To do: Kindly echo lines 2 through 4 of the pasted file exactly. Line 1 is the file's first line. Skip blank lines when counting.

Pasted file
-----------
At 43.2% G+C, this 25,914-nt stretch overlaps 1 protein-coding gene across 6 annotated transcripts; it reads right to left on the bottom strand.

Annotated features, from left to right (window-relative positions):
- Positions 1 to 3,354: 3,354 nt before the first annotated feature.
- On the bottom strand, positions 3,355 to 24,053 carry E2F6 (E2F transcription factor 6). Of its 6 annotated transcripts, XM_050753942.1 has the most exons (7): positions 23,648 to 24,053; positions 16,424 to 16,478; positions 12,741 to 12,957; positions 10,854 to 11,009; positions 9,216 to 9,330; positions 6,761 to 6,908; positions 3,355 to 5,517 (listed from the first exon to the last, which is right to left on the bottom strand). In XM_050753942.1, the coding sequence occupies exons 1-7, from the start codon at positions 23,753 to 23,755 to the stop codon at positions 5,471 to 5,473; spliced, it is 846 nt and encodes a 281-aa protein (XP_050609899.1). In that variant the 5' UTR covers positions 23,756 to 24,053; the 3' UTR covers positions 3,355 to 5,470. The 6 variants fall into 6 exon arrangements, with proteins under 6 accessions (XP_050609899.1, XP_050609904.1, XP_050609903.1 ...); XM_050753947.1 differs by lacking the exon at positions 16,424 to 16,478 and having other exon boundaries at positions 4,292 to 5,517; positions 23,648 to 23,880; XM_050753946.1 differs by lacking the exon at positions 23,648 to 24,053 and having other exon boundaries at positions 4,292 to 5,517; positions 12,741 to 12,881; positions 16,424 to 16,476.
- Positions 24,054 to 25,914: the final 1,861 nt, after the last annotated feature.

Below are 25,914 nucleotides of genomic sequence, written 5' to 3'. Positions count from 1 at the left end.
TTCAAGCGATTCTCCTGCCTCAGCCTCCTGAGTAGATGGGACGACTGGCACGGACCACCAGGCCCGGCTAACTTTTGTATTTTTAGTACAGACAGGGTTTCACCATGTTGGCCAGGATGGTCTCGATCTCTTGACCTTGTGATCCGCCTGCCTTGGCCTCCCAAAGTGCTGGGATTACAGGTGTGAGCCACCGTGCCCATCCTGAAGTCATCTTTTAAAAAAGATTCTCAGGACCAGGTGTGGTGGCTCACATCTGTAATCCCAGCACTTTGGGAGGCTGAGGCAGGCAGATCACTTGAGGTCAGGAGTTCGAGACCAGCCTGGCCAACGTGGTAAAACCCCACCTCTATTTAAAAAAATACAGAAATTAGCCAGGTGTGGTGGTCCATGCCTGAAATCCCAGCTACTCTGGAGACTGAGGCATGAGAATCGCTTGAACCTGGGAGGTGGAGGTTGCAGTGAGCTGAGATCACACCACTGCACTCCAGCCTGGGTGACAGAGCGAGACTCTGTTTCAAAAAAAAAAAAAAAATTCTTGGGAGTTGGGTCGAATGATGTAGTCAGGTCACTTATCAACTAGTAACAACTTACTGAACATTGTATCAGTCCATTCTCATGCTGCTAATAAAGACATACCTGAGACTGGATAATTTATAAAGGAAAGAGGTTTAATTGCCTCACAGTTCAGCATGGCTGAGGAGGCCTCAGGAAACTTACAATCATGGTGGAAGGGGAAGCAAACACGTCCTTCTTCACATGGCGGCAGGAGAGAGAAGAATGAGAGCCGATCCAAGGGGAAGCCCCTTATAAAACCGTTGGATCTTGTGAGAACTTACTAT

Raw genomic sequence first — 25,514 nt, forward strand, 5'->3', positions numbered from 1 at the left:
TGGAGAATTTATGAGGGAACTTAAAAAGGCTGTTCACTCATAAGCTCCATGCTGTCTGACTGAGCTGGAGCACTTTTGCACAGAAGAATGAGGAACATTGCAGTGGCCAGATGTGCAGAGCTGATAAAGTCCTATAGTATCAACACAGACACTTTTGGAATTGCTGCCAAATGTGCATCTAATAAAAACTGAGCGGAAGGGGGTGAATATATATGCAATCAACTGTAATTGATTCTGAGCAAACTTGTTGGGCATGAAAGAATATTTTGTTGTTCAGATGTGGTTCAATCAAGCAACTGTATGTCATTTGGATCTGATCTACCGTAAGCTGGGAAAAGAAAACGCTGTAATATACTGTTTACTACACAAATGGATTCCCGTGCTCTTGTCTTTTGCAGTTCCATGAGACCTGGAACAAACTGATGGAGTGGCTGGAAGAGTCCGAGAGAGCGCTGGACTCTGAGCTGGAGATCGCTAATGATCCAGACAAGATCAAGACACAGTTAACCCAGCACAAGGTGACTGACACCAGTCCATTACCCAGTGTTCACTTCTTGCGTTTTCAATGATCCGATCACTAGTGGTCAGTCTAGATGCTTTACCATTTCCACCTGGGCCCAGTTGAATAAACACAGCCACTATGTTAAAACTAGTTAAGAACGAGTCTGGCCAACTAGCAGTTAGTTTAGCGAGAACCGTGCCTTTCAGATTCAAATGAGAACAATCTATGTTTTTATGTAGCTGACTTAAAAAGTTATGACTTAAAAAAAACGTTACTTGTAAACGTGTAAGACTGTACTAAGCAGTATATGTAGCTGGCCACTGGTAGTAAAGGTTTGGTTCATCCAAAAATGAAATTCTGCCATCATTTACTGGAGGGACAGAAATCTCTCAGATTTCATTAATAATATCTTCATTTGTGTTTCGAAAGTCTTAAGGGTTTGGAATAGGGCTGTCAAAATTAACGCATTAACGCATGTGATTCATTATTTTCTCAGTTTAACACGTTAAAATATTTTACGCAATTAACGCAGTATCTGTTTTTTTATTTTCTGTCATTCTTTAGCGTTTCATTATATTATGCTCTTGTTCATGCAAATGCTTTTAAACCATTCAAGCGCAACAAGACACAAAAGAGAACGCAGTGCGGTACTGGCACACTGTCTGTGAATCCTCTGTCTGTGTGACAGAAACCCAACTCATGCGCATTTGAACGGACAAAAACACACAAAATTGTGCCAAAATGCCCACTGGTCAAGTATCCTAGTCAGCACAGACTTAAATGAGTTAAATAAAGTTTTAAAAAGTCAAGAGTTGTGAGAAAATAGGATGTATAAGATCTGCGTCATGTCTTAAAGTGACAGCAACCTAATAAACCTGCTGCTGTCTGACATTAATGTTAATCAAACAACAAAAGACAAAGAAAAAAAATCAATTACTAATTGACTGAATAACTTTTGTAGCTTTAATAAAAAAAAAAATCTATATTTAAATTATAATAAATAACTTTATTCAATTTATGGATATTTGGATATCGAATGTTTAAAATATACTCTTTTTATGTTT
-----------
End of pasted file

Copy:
Annotated features, from left to right (window-relative positions):
- Positions 1 to 3,354: 3,354 nt before the first annotated feature.
- On the bottom strand, positions 3,355 to 24,053 carry E2F6 (E2F transcription factor 6). Of its 6 annotated transcripts, XM_050753942.1 has the most exons (7): positions 23,648 to 24,053; positions 16,424 to 16,478; positions 12,741 to 12,957; positions 10,854 to 11,009; positions 9,216 to 9,330; positions 6,761 to 6,908; positions 3,355 to 5,517 (listed from the first exon to the last, which is right to left on the bottom strand). In XM_050753942.1, the coding sequence occupies exons 1-7, from the start codon at positions 23,753 to 23,755 to the stop codon at positions 5,471 to 5,473; spliced, it is 846 nt and encodes a 281-aa protein (XP_050609899.1). In that variant the 5' UTR covers positions 23,756 to 24,053; the 3' UTR covers positions 3,355 to 5,470. The 6 variants fall into 6 exon arrangements, with proteins under 6 accessions (XP_050609899.1, XP_050609904.1, XP_050609903.1 ...); XM_050753947.1 differs by lacking the exon at positions 16,424 to 16,478 and having other exon boundaries at positions 4,292 to 5,517; positions 23,648 to 23,880; XM_050753946.1 differs by lacking the exon at positions 23,648 to 24,053 and having other exon boundaries at positions 4,292 to 5,517; positions 12,741 to 12,881; positions 16,424 to 16,476.